Vincent De Paul
1581-1660. Founder of the Lazarists.* Born in Landes, France, of a peasant family, he studied humanities at Dax (1595-97) and theology at Toulouse (1604). He was for two years a slave in Tunisia after capture by pirates (1605-7). Following his conversion he was almoner to Queen Marquerite of Valois (1610); pastor of a congregation at Clichy (1612-26); and chaplain to the family of Philippe-Emmanuel de Gondi, general of the galleys, which included looking after their household staff and the peasants on their estates. Seeking God rather than benefices, he decided for a life of serving the poor; in 1617 he founded the first Confraternity of Charity. He was appointed superior of the Visitation convents in Paris (1622); principal of the Collège des Bons-Enfants, Paris (1924); superior of the Congregation of the Mission (Vincentians or Lazarists), and Daughters of Charity (1633). He started retreats for ordinands, organized the Tuesday Conferences for clergy, founded seminaries, established provincial relief during the Wars of Religion, ministered to Louis XIII, served on Louis XIV's Council of Conscience, actively opposed Jansenism,* and lived to see his work increase in and spread beyond France. Canonized in 1737, he was in 1885 named patron of all works of charity for which he is in any way the inspiration.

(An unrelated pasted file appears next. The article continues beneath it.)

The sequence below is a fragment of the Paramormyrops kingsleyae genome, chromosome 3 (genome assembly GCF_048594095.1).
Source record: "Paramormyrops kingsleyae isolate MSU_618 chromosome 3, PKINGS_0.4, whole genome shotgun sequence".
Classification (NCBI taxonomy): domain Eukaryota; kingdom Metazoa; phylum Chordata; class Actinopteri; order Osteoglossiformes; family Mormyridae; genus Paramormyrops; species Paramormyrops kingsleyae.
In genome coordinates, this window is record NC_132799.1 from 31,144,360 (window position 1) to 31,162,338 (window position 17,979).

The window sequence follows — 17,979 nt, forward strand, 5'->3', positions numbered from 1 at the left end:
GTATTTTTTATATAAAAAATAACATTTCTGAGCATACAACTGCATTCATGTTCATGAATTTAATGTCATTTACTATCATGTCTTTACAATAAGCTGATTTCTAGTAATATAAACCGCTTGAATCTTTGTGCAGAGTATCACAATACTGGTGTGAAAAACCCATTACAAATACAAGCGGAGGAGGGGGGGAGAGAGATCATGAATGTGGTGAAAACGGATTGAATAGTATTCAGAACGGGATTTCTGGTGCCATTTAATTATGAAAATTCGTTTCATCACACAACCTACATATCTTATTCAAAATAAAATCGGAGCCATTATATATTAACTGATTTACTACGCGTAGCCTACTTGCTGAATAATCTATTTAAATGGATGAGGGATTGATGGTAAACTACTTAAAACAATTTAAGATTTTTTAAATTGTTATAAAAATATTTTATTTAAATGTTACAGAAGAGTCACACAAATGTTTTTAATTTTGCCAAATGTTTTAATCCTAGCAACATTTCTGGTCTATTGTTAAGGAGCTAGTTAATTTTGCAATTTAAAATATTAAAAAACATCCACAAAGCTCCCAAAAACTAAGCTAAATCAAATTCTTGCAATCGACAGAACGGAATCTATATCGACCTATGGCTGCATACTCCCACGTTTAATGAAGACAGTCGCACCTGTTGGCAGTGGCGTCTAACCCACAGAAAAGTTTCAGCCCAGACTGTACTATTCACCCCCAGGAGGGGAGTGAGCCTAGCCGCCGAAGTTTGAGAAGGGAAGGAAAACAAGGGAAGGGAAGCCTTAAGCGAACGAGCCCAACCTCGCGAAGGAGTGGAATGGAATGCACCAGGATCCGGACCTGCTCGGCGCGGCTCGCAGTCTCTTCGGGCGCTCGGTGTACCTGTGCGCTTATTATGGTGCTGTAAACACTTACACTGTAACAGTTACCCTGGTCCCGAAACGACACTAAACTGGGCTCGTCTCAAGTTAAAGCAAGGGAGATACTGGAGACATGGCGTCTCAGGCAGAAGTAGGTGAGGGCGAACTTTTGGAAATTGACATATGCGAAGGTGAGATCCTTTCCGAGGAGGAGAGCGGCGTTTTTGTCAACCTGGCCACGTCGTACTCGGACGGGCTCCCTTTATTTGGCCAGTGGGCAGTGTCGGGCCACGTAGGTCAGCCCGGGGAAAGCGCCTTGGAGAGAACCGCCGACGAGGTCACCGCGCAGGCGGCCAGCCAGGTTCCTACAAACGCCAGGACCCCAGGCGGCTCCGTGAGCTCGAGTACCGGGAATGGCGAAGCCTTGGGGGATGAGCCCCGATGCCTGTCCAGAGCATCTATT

See studies by P. Coste (ET 3 vols., 1952), A. Dodin (French 1960), and M. Roche (1964).